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Personalities, characters, visionaries, trends, emerging ideas, industry insight, history, evolution, and more. Features explore the topics that matter most to the Chicago Booth community with memorable storytelling and insightful reporting.


Investing for Social Impact

What is the purpose of investing? Until recently, the answer to that question was straightforward—to produce the highest possible return with the lowest possible risk for investors and shareholders. Many believe that’s a worthy goal in itself. In fact, superior returns on investment help university endowments underwrite scholarships for needy students and enable state and local pension plans to fund the retirements of teachers, police officers, and firefighters. But over the past several decades, a new way of thinking about investing has emerged in business schools and financial circles. It’s called impact investing. Although many argue it’s been around much longer, and the definition of the term continues to evolve, it largely means what it says. According to the Global Impact Investing Network (GIIN), it is investing “with the intention to generate social and environmental impact alongside a financial return.” Or, as a mantra commonly associated with the movement puts it: “Doing well by doing good.”


75 Years at the Forefront

The year 1943 dawned upon a world at war. Little more than a year had passed since the United States entered World War II, but American life had already been rocked to its core. All personal car production had ceased, as Detroit’s Big Three factories churned out tanks, equipment, and billions of rounds of ammunition. By the end of the year, two million men would leave the workforce to serve in the military. And American women—many working outside the home for the first time—marched into factories in unprecedented numbers to replace them. It was an era of change, as Americans struggled to meet the challenges of the day. Chicago Booth entered that changing landscape when it launched the world’s first Executive MBA Program in 1943. The school recognized the need for experienced leaders to apply their knowledge and training to urgent tasks and expand the capacity of American industry. For the first time, there existed a course of rigorous business education tailored to the specific needs of mid-career managers. Or, as an early Executive MBA brochure put it, “The task of war is primarily one of co-ordination of men and materials in the work of industrial production; it is a problem of management.”<br/>


Alumni Survey by the Numbers

As all alumni know, engaging in dialogue is a fundamental part of Booth’s culture. In that spirit, the business school part of Booth’s culture. In that spirit, the business school recently sent a survey to our alumni to ask about the things you value most—from the alumni community, to lifelong learning, to career support. Nearly 5,000 of you shared your insights, answering questions such as, “How do you participate in lifelong discovery?” and, “How would you rate the value of your investment in an MBA you rate the value of your investment in an MBA education at Booth?” We learned that the alumni community continues to get stronger: the vast of alumni highly rate the overall value of their investment in their MBA education. We discovered some fun facts too. For example, almost 70 percent of you sported some Booth swag at least once in the past year. Were you one of them? Dive into the data to see how you compare to your fellow Boothies:<br/>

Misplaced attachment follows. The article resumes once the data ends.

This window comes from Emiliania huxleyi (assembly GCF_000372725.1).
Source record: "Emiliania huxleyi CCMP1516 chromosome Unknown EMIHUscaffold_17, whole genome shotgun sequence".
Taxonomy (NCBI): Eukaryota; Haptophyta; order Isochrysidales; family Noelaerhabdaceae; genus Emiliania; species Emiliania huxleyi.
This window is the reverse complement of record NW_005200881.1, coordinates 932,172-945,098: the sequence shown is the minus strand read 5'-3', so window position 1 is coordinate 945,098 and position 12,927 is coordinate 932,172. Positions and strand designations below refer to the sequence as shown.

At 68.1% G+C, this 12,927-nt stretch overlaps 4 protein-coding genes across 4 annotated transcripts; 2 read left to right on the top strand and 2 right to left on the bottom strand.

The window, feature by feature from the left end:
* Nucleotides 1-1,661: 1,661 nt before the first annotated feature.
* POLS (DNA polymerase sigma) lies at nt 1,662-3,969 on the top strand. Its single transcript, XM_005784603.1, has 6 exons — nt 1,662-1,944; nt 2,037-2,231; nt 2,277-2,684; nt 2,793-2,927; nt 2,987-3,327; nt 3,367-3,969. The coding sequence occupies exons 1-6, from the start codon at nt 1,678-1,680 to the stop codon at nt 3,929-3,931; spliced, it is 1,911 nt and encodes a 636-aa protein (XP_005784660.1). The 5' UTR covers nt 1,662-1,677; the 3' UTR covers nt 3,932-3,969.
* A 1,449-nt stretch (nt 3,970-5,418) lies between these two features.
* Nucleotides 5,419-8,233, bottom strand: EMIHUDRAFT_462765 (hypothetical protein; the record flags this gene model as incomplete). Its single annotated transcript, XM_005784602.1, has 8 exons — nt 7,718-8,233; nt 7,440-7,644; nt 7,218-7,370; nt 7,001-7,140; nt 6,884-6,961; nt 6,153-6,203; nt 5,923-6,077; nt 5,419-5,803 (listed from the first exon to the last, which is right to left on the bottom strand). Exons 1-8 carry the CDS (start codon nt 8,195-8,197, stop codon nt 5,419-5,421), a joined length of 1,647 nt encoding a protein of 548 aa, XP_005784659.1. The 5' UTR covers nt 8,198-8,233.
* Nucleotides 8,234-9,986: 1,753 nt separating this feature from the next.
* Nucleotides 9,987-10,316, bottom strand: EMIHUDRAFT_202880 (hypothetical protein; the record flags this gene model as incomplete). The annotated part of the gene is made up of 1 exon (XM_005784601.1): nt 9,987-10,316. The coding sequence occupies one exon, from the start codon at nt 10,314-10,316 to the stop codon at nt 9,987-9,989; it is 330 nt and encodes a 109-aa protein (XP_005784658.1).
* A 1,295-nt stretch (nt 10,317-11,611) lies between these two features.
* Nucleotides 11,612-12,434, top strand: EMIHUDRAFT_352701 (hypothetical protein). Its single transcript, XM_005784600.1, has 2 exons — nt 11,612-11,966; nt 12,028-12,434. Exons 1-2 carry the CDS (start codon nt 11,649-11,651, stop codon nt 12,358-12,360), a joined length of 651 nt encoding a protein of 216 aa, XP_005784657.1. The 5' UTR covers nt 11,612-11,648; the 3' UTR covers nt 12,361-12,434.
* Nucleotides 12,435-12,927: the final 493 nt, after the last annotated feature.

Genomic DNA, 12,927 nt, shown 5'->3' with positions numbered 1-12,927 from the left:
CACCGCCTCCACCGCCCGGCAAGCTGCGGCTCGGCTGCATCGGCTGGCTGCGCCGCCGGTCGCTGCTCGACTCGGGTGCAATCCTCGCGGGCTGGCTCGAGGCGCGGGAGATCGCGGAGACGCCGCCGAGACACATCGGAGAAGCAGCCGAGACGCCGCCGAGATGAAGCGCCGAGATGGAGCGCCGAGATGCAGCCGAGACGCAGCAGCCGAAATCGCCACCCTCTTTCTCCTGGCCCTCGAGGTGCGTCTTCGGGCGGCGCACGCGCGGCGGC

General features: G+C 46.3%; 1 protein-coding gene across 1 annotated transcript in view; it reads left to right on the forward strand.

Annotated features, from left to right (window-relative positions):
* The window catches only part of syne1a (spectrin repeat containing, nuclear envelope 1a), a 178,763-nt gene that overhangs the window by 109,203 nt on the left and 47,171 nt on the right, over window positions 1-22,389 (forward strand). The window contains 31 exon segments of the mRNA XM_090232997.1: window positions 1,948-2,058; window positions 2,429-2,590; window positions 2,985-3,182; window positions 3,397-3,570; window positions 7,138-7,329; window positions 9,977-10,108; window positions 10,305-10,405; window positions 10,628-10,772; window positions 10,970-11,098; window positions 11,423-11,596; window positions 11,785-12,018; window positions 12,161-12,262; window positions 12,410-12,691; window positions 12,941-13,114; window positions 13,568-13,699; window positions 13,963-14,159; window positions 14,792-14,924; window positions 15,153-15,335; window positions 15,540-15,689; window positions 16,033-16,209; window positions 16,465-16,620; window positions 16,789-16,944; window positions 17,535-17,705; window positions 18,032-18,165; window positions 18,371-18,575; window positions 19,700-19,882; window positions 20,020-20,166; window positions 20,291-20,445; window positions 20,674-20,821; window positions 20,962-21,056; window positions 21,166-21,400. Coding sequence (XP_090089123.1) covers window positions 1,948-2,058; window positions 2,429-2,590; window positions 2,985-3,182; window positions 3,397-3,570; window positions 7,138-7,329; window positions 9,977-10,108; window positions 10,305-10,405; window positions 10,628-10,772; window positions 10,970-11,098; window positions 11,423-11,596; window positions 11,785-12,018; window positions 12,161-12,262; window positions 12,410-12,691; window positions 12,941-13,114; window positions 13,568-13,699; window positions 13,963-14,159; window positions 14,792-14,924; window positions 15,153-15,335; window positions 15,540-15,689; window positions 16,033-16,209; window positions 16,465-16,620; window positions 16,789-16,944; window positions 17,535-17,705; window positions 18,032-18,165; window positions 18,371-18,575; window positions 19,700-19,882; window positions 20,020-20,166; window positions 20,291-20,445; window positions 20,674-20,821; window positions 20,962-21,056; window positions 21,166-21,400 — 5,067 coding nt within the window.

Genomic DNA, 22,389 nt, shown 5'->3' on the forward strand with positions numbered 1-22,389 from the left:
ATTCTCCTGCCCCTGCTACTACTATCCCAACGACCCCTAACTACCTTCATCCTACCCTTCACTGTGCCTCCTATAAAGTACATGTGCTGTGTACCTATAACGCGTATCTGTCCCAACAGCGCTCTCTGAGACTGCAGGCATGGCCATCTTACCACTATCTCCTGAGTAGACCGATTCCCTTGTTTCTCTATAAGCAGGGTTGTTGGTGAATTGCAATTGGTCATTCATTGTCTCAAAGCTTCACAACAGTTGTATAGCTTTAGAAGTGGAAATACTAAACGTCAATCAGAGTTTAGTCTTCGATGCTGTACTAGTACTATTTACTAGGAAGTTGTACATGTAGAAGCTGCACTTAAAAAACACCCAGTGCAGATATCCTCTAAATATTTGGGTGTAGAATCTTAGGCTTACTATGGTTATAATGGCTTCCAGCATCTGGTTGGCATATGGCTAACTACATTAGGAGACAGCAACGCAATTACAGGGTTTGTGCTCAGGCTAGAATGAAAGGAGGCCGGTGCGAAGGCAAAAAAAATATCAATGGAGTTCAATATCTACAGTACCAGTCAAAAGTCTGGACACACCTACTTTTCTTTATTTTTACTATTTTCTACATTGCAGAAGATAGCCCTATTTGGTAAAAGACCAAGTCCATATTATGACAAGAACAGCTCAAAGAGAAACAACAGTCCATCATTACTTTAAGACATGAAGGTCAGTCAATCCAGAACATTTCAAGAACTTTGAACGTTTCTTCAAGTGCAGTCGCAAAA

Meet the Women Shaking Up Business

A successful woman walking into a boardroom full of men. A junior employee seeing a male colleague get credit for her ideas. A new hire anxiously negotiating her salary offer that is distinctly below market value. Sadly, these types of situations are not yet scenes from a bygone era. Too often, women in business must walk a tightrope where assertive is characterized as “shrill” and leadership is denigrated to “bossy.” To address these issues, and continue to tackle the larger problem of gender inequality in business, it takes a community. Booth Women Connect Conference began in 2010 as an initiative to build that collaborative network, and to attract more women applicants to Booth. It has evolved into a can’t-miss annual event that brings together nearly four dozen accomplished speakers with alumnae, students, and Chicago business leaders for a day of collaboration, learning, and growth.<br/>